Delhi University’s first cut-off list this year has followed the conventional trend, touching over 98% for certain courses. But there is more to it than meets the eye - the additional criteria laid down by the university means that the cut-offs have crossed even 100% for some courses. A ‘penalty’ imposed on students who change their streams means they have to show 100%-plus scores.
Students applying for the economics (hons) programme at Shri Ram College of Commerce, Hindu, Hansraj, Kirori Mal and IP College for Women who did not have economics in Class 12 have to score over 100% in the best of four subjects to secure a seat. At Lady Shri Ram (LSR), applicants need to have an aggregate score of 100.5% to bag a seat in the psychology (hons) programme. Those from the science or humanities stream seeking admission to the BCom (hons) programme at Atma Ram Sanatan Dharma (ARSD) College, LSR College and College of Vocational Studies (CVS) need 103% as the aggregate score. For calculating the best four percentage for BA and BCom programmes, one language (core/elective/functional) and any three elective subjects can be chosen. A disadvantage of up to 5% on best four percentage will be imposed if there is a change of stream.
Similarly, at Hindu, IP College, Miranda House and LSR, those opting for the BA (programme) will be at a disadvantage. One of the reasons that take the cut-off beyond 100% is the 2.5% penalty that applies to those candidates who change their stream while seeking admission to a particular course.
For those applying to BSc (hons) computer science at the CVS and IP College, a perfect score of 100% is required if you had science without computer science in Class 12.
Though colleges are preparing for an admissions rush, the reasons for the cut-offs crossing 100% is not just hidden in the admissions policy. “If the Boards are giving such high marks, there is very little that the colleges can do. The 2.5% penalty rule was announced just a month back which is unfair to students who want to change their stream. The students should be informed about and prepared for such rules right from the time when they are in Class 11. It is unfair to suddenly spring up such rules when options are not available to students. If the cut-offs are lower, the admissions will be slower. We have to go down cautiously in the subsequent cut-off lists. We are constrained by the number of seats and no provision for entrance exams or interviews to further screen students, therefore, we are heavily dependent on Class 12 marks to select students,” says Kanika K Ahuja, media coordinator and psychology professor, LSR.
Ahuja says that the high cut-offs for courses like psychology can be attributed to factors such as the number of applicants, demand for the subject, pool of students who are applying and number of seats. “It is challenging to try and fathom how many students are actually going to join a particular course out of the total number of applicants. This year, the admission form does not require a candidate to fill his course or college preferences,” adds Ahuja.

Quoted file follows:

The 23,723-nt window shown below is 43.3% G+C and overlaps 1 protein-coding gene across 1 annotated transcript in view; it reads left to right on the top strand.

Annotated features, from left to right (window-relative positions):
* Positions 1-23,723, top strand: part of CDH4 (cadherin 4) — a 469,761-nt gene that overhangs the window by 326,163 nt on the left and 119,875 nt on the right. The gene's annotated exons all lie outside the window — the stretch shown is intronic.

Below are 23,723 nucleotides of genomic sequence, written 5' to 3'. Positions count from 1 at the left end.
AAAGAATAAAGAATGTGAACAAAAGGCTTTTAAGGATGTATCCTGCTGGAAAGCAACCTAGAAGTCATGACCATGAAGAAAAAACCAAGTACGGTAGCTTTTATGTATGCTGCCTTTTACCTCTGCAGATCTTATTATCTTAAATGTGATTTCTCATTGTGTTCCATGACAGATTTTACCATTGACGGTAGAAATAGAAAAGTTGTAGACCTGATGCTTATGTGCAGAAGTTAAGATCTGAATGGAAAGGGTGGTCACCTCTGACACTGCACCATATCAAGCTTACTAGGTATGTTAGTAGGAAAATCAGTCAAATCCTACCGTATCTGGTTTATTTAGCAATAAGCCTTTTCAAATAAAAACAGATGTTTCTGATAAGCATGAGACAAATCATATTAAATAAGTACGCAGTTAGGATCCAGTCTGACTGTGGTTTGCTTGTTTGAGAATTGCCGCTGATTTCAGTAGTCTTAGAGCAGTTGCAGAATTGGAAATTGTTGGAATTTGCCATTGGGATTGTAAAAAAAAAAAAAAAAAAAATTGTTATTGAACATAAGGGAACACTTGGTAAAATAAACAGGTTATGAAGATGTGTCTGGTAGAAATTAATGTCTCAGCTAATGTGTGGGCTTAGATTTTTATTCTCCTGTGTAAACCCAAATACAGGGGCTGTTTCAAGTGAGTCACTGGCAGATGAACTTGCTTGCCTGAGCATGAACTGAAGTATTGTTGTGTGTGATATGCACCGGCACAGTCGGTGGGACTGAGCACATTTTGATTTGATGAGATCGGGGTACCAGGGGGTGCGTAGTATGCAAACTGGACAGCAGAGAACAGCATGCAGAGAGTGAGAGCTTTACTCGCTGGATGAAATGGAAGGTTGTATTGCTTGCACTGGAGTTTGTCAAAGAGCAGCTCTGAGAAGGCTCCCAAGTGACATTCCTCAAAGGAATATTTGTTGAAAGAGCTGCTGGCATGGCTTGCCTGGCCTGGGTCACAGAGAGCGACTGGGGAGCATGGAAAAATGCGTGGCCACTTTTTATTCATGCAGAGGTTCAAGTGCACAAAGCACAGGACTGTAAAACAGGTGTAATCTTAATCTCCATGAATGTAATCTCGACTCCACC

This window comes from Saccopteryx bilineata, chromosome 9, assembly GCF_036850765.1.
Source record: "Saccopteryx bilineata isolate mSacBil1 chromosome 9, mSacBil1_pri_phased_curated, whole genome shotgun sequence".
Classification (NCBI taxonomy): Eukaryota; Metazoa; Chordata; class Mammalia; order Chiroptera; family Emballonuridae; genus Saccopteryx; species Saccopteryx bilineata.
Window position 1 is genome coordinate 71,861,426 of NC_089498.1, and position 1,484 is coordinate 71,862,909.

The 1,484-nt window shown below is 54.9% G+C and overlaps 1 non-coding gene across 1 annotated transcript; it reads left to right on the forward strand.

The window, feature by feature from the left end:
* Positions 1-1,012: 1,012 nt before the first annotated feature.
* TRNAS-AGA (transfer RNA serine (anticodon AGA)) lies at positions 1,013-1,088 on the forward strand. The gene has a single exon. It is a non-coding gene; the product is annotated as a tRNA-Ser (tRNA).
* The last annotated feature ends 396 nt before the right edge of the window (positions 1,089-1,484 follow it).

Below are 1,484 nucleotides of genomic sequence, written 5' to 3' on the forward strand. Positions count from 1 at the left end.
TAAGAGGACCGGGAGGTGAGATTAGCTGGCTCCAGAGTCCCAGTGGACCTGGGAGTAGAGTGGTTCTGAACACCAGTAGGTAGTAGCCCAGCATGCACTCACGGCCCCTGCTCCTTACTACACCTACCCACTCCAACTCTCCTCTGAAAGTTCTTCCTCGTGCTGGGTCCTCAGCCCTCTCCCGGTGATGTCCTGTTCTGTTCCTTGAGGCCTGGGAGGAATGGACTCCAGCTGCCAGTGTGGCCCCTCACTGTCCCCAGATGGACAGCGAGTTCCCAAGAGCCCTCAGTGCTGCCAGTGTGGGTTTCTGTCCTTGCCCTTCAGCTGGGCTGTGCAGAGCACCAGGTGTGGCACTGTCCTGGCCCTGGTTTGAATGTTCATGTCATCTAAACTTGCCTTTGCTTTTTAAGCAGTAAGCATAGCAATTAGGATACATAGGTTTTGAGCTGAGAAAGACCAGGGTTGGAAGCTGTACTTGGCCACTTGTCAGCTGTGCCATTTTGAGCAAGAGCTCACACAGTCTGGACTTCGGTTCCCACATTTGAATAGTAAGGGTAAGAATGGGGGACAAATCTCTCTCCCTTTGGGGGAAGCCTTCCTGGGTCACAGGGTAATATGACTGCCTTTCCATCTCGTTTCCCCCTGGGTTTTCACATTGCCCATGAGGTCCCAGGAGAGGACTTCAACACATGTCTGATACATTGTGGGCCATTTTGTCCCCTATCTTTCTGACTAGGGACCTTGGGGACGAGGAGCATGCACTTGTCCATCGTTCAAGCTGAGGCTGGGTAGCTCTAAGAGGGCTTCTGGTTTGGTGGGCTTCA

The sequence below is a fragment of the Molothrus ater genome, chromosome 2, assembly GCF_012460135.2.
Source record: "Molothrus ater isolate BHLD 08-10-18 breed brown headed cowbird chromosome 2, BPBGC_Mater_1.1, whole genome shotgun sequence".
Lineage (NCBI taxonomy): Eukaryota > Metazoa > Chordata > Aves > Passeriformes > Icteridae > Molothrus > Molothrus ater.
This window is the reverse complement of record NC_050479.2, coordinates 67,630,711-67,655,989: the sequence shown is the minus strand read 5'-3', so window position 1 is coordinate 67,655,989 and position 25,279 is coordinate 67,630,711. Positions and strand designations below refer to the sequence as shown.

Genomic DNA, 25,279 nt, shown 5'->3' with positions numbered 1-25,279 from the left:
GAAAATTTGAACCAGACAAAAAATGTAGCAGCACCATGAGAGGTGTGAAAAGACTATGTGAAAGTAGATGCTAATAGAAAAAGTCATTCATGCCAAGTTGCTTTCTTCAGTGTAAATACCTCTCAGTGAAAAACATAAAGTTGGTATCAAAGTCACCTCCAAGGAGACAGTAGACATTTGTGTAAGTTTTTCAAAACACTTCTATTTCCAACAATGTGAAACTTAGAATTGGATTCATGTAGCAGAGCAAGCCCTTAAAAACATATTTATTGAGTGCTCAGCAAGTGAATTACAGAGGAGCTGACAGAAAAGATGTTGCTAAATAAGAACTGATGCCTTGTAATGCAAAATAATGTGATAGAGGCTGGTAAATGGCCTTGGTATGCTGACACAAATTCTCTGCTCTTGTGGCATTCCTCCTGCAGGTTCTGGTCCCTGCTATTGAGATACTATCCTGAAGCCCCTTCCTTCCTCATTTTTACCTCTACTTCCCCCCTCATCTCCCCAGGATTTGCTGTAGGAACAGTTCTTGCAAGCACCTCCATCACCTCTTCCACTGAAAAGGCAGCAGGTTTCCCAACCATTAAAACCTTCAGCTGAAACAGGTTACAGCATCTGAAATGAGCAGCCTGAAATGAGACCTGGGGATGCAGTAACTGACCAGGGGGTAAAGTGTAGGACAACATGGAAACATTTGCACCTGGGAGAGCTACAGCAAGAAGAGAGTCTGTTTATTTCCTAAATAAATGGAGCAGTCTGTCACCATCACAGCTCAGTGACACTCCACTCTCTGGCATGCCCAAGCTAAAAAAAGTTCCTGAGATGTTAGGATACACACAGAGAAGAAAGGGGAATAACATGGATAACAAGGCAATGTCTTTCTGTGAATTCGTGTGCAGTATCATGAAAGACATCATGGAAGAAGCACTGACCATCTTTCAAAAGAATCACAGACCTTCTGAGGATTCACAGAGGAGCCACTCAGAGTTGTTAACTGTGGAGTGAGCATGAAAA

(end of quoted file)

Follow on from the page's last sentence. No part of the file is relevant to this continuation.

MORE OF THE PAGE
The story is similar at other colleges too. According to VK Kawatra, principal, Hansraj College, “Various Boards are giving unrealistic marks to students which is leading to such high cut-offs. It is not a true indicator of a student’s potential. High parental expectations are also leading to additional pressure on students.
Students are getting marks that they don’t deserve. Such high marks can be given in a few subjects but not all. Also, now everyone is eligible to apply for all courses which makes the cut-offs go beyond 100%. Last year, nearly 1,700 students got 100% marks and over 6,700 secured above 90%. We are getting twice the number of applications for every course which is a great risk as it can lead to over-admission. This, in turn, will lead to infrastructure issues, faculty shortage and the UGC grants proving to be insufficient. The time table will also be drastically affected. We can admit only about 5% extra students in a given course. The student-teacher ratio will be distorted. We have to still keep the admissions open even when seats are full.”
Kawatra says that students can expect only a 0.5% to 1% drop in the subsequent cut-off lists. However, there can be some respite for students in the subsequent lists. “There is no need to panic. The penalty clause is to provide more opportunities to same stream students first. The cut-offs will be more realistic in the next lists. The situation of more applications and fewer admissions is mote because of relatively higher cut-offs in the first list. Other stream candidates have hardly been admitted in the first list,” says Inder Jeet Dagar, principal, CVS.
What takes it beyond 100%
# Experts say that the high cut-offs for courses like psychology can be attributed to factors such as the number of applicants, demand for the subject, pool of students who are applying and number of seats
# Various Boards are giving unrealistic marks to students which is leading to such high cut-offs. It is not a true indicator of a student’s potential, say ­principals
# Also, now everyone is eligible to apply for all courses which makes the cut-offs go beyond 100%